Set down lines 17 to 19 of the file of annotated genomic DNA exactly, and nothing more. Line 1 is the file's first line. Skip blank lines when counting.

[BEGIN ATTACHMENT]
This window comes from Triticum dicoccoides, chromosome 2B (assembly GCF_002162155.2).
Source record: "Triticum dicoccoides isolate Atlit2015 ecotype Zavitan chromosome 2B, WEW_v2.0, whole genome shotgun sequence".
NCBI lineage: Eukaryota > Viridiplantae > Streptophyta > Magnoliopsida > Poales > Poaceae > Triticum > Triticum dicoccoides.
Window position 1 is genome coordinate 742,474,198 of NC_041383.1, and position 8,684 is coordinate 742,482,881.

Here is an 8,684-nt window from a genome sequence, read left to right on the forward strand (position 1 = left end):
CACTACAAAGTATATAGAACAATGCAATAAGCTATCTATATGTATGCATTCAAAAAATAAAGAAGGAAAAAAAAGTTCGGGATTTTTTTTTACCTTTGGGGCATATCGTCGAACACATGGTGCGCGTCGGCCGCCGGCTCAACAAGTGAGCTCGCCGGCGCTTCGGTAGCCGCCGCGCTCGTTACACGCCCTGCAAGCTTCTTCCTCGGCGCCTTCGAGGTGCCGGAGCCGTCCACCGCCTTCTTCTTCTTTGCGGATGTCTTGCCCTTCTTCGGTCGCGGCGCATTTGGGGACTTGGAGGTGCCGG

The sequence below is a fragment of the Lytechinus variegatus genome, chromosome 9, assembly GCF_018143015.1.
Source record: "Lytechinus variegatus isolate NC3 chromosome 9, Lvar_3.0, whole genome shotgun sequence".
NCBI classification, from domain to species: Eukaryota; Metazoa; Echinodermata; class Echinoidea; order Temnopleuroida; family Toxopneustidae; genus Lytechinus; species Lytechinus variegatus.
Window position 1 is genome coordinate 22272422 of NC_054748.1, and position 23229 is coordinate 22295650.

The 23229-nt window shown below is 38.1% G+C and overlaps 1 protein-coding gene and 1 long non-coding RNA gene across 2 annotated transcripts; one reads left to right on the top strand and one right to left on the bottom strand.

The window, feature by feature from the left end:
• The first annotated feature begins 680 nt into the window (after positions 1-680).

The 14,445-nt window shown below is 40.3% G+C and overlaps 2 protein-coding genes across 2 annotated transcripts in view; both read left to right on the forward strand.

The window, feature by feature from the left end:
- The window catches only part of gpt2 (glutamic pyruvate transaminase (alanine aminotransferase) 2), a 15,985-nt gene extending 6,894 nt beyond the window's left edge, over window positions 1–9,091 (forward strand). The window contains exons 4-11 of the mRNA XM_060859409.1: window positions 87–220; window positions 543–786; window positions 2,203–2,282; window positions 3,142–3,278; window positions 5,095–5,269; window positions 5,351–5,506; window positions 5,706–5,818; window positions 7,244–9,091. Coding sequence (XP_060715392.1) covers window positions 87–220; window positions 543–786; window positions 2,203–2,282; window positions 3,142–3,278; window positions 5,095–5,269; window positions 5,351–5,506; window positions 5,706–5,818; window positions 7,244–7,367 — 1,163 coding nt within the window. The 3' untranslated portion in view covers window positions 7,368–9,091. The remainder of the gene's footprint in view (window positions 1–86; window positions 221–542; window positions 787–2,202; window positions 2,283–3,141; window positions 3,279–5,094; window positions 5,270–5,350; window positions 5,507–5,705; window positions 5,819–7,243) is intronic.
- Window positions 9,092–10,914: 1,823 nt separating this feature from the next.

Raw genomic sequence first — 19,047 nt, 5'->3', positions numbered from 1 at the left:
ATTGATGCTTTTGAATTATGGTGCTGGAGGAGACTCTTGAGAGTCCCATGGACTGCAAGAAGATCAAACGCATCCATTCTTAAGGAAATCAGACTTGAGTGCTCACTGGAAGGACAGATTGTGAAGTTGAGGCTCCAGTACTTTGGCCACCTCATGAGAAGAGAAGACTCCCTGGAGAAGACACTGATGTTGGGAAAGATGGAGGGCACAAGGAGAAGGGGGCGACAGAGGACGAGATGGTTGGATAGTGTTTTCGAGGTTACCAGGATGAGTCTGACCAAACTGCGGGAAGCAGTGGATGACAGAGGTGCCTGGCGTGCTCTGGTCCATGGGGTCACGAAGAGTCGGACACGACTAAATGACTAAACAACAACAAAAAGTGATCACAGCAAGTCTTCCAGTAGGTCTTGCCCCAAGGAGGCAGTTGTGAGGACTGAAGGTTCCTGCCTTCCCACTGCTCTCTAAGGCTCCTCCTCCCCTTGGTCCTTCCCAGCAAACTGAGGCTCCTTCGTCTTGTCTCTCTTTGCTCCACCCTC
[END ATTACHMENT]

- Window positions 9,092–10,914: 1,823 nt separating this feature from the next.

Raw genomic sequence first — 19,047 nt, 5'->3', positions numbered from 1 at the left:
ATTGATGCTTTTGAATTATGGTGCTGGAGGAGACTCTTGAGAGTCCCATGGACTGCAAGAAGATCAAACGCATCCATTCTTAAGGAAATCAGACTTGAGTGCTCACTGGAAGGACAGATTGTGAAGTTGAGGCTCCAGTACTTTGGCCACCTCATGAGAAGAGAAGACTCCCTGGAGAAGACACTGATGTTGGGAAAGATGGAGGGCACAAGGAGAAGGGGGCGACAGAGGACGAGATGGTTGGATAGTGTTTTCGAGGTTACCAGGATGAGTCTGACCAAACTGCGGGAAGCAGTGGATGACAGAGGTGCCTGGCGTGCTCTGGTCCATGGGGTCACGAAGAGTCGGACACGACTAAATGACTAAACAACAACAAAAAGTGATCACAGCAAGTCTTCCAGTAGGTCTTGCCCCAAGGAGGCAGTTGTGAGGACTGAAGGTTCCTGCCTTCCCACTGCTCTCTAAGGCTCCTCCTCCCCTTGGTCCTTCCCAGCAAACTGAGGCTCCTTCGTCTTGTCTCTCTTTGCTCCACCCTC